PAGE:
As fans we expect the players on our favorite teams to give no less than 100%, one hundred percent of the time. After all, these athletes make in a short career what generations of families won’t make in many lifetimes to play a child’s game – right?
C’mon, you know you’ve at least thought exactly that at some point in your career as a fan when a player didn’t run out a ground ball or they didn’t attend a voluntary practice.
Where’s the commitment?
Where’s the determination?
Drop a pass that is hardly contended and the knee-jerk response is, “Even I could have caught that!”
Many would argue that because you pay handsomely for your ticket to the game and spend $8 for a nasty beer or even while watching at home paying an inflated cable bill for the privilege to do so, that you’ve earned your right to criticize.
But are such criticisms always fair?
Consider your own livelihood. Maybe you are an engineer working on deadline and the marketing and production departments are ratcheting up the pressure because they are feeling the heat from the company’s newest customer to deliver on time.
The job is challenging enough without the added brow beating…
Now add to the pressure cooker mix some unexpected stress on the home front. Just this morning your wife who is a west coast native and suddenly hates living in Baltimore and is now threatening to move with or without you back home and she has vowed to take your toddler with her to boot.
That deadline just became a bit more challenging, didn’t it?
The point here is that players, despite their gaudy salaries and lifestyles of excess are people too and they experience the trials and tribulations of humanity just like we do. A bad day at work can be affected by things away from the game.
These players are not robotic.
Now this isn’t intended to make excuses for all of the lackluster efforts from players just as a wild night on the town on a Thursday doesn’t excuse your poor performance at the office on Friday. But the fact is just like for you and me, life is what happens to you while you’re busy making other plans.
Recently many Ravens were criticized for not attending the voluntary mini-camps. Making matters worse in the minds of many fans is the fact that the Steelers voluntary camps had high attendance marks as did John Harbaugh’s brother Jim’s 49ers.
Did the Ravens go soft?
Do they not care as much?
Are they overconfident after knocking on the door of last season’s Super Bowl?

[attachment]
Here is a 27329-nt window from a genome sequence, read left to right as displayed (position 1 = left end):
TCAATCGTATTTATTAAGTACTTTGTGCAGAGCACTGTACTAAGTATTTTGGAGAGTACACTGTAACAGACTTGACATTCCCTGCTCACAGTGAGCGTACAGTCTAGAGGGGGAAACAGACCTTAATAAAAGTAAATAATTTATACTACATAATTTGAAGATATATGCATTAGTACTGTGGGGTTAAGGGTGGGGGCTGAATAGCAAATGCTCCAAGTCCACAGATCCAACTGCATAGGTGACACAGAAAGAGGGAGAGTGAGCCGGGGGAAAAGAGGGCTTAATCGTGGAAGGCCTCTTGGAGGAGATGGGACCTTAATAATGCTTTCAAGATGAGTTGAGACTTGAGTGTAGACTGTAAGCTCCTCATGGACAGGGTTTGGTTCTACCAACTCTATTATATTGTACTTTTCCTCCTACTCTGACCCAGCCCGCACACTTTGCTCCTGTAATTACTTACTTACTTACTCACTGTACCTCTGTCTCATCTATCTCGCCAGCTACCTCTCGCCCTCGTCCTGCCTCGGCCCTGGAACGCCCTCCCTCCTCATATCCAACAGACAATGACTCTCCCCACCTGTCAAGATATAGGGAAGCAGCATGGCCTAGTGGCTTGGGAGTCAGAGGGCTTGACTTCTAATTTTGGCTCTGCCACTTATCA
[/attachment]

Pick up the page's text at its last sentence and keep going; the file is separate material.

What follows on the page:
How about this – does it really matter? Is there really a direct correlation between success in the NFL and running around in t-shirts and shorts at quarter speeds on a Tuesday in early June?
Ray Lewis, Ed Reed, Ray Rice, Anquan Boldin, Haloti Ngata, Vonta Leach, Matt Birk and others didn’t post this past week to the new Under Armour Performance Center. Is anyone really worried about their commitment? Worried that any will report out of shape or that any won’t be familiar with the playbook and their respective assignments?
Queue up the crickets…
A bigger concern would be that these players suffer some sort of freak injury that might put a full season in jeopardy. Now that would make a 2 hour casual practice in shorts seem expensively unnecessary.
Ok, I get it that a player like Jah Reid should be there, familiarizing himself with the left guard position and refining his technique. But maybe he’s nursing an injury that John Harbaugh is concealing. After all we know the Ravens’ skipper deals with such topics the way the CIA might handle secrets concerning national security.
But what if it’s much simpler than that?
Maybe the players just want to be with their families a bit longer and get away from the game knowing that when training camp starts the season is an intense 6+ month grind that demands commitment of heart, body and mind.
Maybe it’s as simple as the players needing to spend more time in Florida, Texas or Nevada to establish their residency in order to secure the favorable tax status (no State tax) provided by those States. Do the math, it’s probably worth skipping a voluntary camp.
When it’s all said and done, mini-camps serve two purposes – baby sitting and installation.
The baby sitting? Yep, the club gets to keep an eye on their “assets.”
Installation? The primary goal of mini-camp is to familiarize players with systems – playbooks and practice in order to improve training camp efficiencies.
If a team’s core consists of veterans who need help in either of these areas, well then they probably have the wrong veterans and a bad core.
And that ladies and gentlemen is not your Baltimore Ravens.
Let’s let the big boys be big boys and not criticize their choice to skip a casual game of two-hand touch in June.
Save your critical eye for September.